GETTING BUSY: “I’ve been really fortunate. I’ve had a lot of amazing people ask me to play with them in the last year.”
It was no surprise to find Chris Brokaw in Hawaii last week, just two Saturdays before he’s due back in Cambridge to pull a double shift upstairs at the Middle East — a solo guitar set followed by drumming behind the Kadane Brothers. Seems that every time I’ve bumped into Brokaw this past year, he’s been off to place his talents in the service of something interesting, whether it be Thurston Moore, with whom he spent last fall touring, or Dirtmusic, a collaboration with two other multi-instrumentalists, Bad Seeds guitarist Hugo Race and Chris Eckman of the Walkabouts. Dirtmusic’s homonymous debut arrived in April on Glitterhouse, after the band had already toured Europe and played a set in Mali at January’s Festival in the Desert. But last week Brokaw wasn’t away on business.
“My girlfriend’s parents live in Hawaii,” he admits a bit sheepishly when I track him down in Brooklyn. But he’s not playing down his accomplishments. “I’ve been really fortunate. I’ve had a lot of amazing people ask me to play with them, particularly in the last year.”
It has been quite a year. It began with Brokaw turning down an offer to play on Thurston Moore’s Trees Outside the Academy (Ecstatic Peace). “I was already booked to be in Europe playing guitar and organ with Eleventh Dream Day.”
After that, he reunited with Matt and Bubba Kadane (ex-Bedhead), to record a third album as the New Year. That band quietly emerged as Brokaw’s decade-long tenure alongside Thalia Zedek in Come was reaching its end in the late ’90s. In a sense, it brought him full circle: having established himself as a gritty guitarist in Come, he was back to playing drums behind the Kadanes’ stark soundscapes, much as he had in his pre-Come days with Codeine. Brokaw also continued to expand on the role he’d played in Come as a scalpel-sharp foil to Zedek’s serrated bluesy churn, performing with Steve Wynn, Evan Dando, and a trio of Chicago post-rockers (Bundy K. Brown, Doug McCombs, and Curtis Harvey) in Pullman. And he recorded four solo albums, showcasing his talents as both an experimental guitarist and, on 2005’s Incredible Love (just reissued on limited edition white vinyl by I and Ear), a singer-songwriter.
His own 2008 highlight? A short tour with Rhys Chatham, a modern composer for electric guitar from the Downtown NYC Glenn Branca school. “We did an epic piece called ‘Die Donnergötter’ [“The Thundergods”]. It’s rock and roll, but it’s also composed in that you’re working from sheet music and there are alto- and soprano-guitar sections. We toured with seven guitars, bass, and drums doing ‘Die Donnergötter’ and two other pieces every night for a week. That was one of the most exciting things I’ve ever done. Of course, going to Mali and spending all day long jamming in tents with kids from way way out in the desert was also pretty amazing.”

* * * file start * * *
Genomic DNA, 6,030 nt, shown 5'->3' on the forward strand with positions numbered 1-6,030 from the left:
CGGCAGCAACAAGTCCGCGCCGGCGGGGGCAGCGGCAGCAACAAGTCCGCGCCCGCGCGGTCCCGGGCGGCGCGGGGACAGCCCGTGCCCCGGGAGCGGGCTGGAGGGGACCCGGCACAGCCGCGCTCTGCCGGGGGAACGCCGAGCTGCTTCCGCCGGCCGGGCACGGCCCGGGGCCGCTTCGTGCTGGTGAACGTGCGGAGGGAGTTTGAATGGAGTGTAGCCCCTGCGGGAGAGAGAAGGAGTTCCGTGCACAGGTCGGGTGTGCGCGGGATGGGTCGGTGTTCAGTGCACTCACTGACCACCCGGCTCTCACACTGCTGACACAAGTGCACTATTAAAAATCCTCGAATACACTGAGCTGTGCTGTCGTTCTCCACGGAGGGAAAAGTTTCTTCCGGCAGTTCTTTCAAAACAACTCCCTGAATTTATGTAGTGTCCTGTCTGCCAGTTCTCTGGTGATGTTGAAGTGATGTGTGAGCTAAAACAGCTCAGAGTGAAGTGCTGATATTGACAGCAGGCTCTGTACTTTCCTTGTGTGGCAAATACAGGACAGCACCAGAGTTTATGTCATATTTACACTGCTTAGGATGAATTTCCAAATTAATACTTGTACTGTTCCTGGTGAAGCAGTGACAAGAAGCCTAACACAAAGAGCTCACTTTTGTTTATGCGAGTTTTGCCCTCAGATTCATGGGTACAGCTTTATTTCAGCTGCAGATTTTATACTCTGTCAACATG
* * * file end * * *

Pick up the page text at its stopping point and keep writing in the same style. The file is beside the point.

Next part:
Yes, a busy year. After a bit of digging, Brokaw recalls that he and Geoff Farina have an album of pre-WW2 country-blues songs in the can, and that he played on a forthcoming Lemonheads disc. He also guested on the next album by Spanish indie chanteuse Christina Rosenvinge. Plus, there are two new solo albums he’s aiming to have out by the end of the year. The first, due in late August, is all instrumental, ranging from recognizable acoustic guitar to more-avant drones. The second, which he just started recording in Chicago with Tortoise fellows Doug McCombs and John Herndon, he characterizes as more a “rock record.”
But Brokaw seems most excited about co-producing a documentary on British album-cover artist Storm Thorgerson, who’s best known for his surreal work for Pink Floyd and Led Zeppelin in the late ’60s. “He does covers today the same way he’s done them since the ’60s. He listens to an album until he comes up with an image. And then as best he can, he executes that image in real life and takes a picture of it. A friend of mine works with him, and the last time I saw him, he told me that Storm had this idea for an image of a beach with a trap door. And underneath the trap door is a stairway going down into the sand. So I said, ‘Let me guess: you had to hire a carpenter to build a staircase, and then you had to drag it to a beach, dig a hole, and stick it in the hole so Storm could take a picture of it.’ He said, ‘That’s precisely what we did.’ ”
CHRIS BROKAW + THE KADANE BROTHERS + BOTTOMLESS PIT | Middle East upstairs, 480 Mass Ave, Cambridge | Saturday, July 12 | 9pm | $10 | 617.864.EAST or www.mideastclub.com